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Northern Valley Beacon

News, notes, and observations from the James River Valley in northern South Dakota with special attention to reviewing the performance of the media--old and new. E-Mail to

Thursday, March 23, 2023

What can people in Aberdeen do to get some news?

 The most noticeable symptom that something was wrong was that the newspaper featured a front page photo of Governor Ditz (aka Noem) almost everyday.  That seemed  to be a distraction for the fact that the paper contained no local reporting whatever.

The Aberdeen American News has been wheezing along on life support for a couple of years now.  About all that's left to do is close the lid on the casket and bury the remains somewhere.

It announced its ill health in the spring of 2020 when it shut down its press and printed the paper in Sioux Falls, where it said it would be adding production staff, and moved ts editorial operation out of its building on Second St.  into office space on Main Street.  Twenty-one employees got booted in the old wazoo with that move.

Then in November 2021, the Gannett folks, who own the paper, announced that it was closing down the press in Sioux Falls and printing the paper in Des Moines, Iowa.  It said that the rinktums* of 24 people were the boot targets in that move.

There seems to be no one in Aberdeen working on the paper, but someone in Des Moines or environs is filling the news hole with canned copy and getting Kristi Ditz's petulant pucker on the front page every day to signal who is in charge of life in the great state of South Dakota, land of the Oahe stock dam.

When I came to teach at Northern State College, I was faculty advisor to the student publications.  I found that Aberdeen was monitored by a substantial news crew.  It had the Aberdeen American News, reporters and video photographers working out of two television stations, KABY and KELO, and news departments in three radio stations.  And once a week or so, an Associated Press correspondent dropped by to see what was going on in town. Those sources have all vanished.

But there are news people, mostly from the defunct newspaper, trying to keep up some semblance of community journalism.  A local communications entrepreneur, Troy McQuillen, who publishes Aberdeen Magazine, has started an online news publication,  The Aberdeen Insider, which has announced plans to publish a weekly print version in April.  Former Aberdeen American News employees Elisa Sand and Scott Waltman are heading up the news reporting operation.  The Insider openly states that it operates behind a pay wall because bills need to be paid.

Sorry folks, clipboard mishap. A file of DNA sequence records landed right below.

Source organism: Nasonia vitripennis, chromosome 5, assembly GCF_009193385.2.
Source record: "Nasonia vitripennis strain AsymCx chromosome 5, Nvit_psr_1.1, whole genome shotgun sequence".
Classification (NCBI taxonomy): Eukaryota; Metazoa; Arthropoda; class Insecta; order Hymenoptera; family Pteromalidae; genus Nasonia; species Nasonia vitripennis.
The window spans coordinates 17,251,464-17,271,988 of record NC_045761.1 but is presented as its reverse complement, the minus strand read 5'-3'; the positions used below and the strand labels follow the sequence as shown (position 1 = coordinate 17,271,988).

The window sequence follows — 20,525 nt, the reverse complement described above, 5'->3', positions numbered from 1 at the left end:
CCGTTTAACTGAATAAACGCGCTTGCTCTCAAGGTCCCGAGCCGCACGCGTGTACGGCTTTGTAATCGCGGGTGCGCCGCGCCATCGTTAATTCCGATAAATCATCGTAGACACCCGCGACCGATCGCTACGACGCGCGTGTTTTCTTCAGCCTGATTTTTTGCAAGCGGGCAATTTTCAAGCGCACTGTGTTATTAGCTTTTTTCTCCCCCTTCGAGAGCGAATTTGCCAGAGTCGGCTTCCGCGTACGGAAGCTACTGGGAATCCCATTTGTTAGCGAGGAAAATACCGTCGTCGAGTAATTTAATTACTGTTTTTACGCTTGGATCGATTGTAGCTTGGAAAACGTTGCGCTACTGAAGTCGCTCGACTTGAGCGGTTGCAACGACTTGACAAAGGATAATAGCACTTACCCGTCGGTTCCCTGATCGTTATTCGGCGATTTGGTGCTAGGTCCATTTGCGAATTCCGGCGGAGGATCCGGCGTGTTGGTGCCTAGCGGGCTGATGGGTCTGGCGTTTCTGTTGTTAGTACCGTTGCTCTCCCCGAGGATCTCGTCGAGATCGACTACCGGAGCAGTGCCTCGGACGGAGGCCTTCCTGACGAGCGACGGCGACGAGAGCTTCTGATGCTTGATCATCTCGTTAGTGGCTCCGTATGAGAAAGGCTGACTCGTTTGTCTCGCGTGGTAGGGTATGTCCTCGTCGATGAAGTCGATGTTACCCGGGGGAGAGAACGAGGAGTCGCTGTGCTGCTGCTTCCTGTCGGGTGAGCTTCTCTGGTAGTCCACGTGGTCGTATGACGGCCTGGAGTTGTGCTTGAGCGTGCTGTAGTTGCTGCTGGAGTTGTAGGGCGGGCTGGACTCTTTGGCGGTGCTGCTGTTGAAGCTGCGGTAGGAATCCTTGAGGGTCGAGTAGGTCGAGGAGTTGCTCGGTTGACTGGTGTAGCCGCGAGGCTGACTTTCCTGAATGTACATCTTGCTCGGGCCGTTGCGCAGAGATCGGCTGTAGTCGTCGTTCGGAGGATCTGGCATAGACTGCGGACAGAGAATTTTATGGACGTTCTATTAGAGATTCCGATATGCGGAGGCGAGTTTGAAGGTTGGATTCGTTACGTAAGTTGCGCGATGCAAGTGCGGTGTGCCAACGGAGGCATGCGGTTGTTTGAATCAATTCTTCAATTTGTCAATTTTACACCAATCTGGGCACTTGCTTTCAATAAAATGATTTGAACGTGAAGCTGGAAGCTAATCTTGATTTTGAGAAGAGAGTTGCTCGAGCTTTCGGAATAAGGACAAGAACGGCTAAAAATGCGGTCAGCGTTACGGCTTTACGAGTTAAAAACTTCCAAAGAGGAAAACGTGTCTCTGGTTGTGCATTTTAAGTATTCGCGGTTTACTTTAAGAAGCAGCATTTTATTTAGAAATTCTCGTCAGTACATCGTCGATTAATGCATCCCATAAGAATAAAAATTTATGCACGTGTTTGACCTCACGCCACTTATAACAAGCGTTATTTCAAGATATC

The Insider does not plan comprehensive coverage of sports, but directs attention to the online SD Sports Scene run by another former Aberdeen American News staffer Dave Vilhauer.  It contains some great photojournalism by retired American  News photographer John Davis.

All one can do, at the least, is patronize and support these efforts to keep local reporting flowing.  These folks are all we have right now to keep some version of the fourth estate alive for Aberdeen.  There are blogs which make some effort at tracking news, but they are sporadic and often a bit notional about what comprises useful news.  There are other online enterprises that cover news on the state level, such as South Dakota News Watch, South Dakota Search Lightand The South Dakota Standard. However, the Aberdeen American News is a prime example of what happens when hedge funds take over the news business.  We owe a debt of gratitude to those who survived this destruction of journalism and are at work to keep us informed.

*Rinktum: as in "rectum." "I'll skin your rinktum" (William Faulkner, The Sound and the Fury, p. 70).

Wednesday, March 22, 2023

Fired NSU president appointed president of Minnesota State U. Moorhead

Here is the news release from Moorhead: 

Timothy Downs Named President of Minnesota State University Moorhead

The Board of Trustees of the Minnesota State Colleges and Universities has named Timothy Downs to serve as president of Minnesota State University Moorhead. His appointment becomes effective July 1, 2023.

“Dr. Downs brings considerable expertise and keen insights into the changing nature of higher education,” said Devinder Malhotra, chancellor of Minnesota State. “He is a great communicator and a person who is strongly committed to being an ardent supporter of students and the innate missions of a regional comprehensive university anchored in liberal arts and sciences. Without a doubt, he is the right leader at this point in the university’s history.”

Downs is a leader known for facilitating transformational change and positioning campuses to meet current and future demands and needs. In past roles he has dedicated himself to student success and sustaining a campus culture that facilitates a spirit of belonging. Bringing enrollment management skills and strong financial acumen, he is an accomplished fundraiser who has successfully cultivated a shared vision with stakeholders and investors.

He currently serves Cal Poly Humboldt as interim chief of staff where he is responsible for coordinating efforts among all divisions within the university.

Previously, from 2016 to 2021, he served as president/CEO of Northern State University (NSU), a member of the South Dakota Board of Regents System with enrollment of 3,500 students and 330 employees. 

Under his leadership, NSU revised its campus strategic plan, including a refinement of its mission and vision, and revised its recruitment and enrollment plan to stabilize undergraduate enrollments, increase graduate enrollments, and increase student retention.

He worked to sustain respectful and supportive learning communities to serve all members of campus with respect and dignity.

He designed and led a capital campaign that raised over $62 million, raised additional endowed scholarship funds totaling $5 million, and, in total, received over $110 million in gifts to the university during his five-year tenure at NSU.

He facilitated efforts that yielded 20 new academic programs and partnerships, including a graduate program expected to become a national benchmark in special education.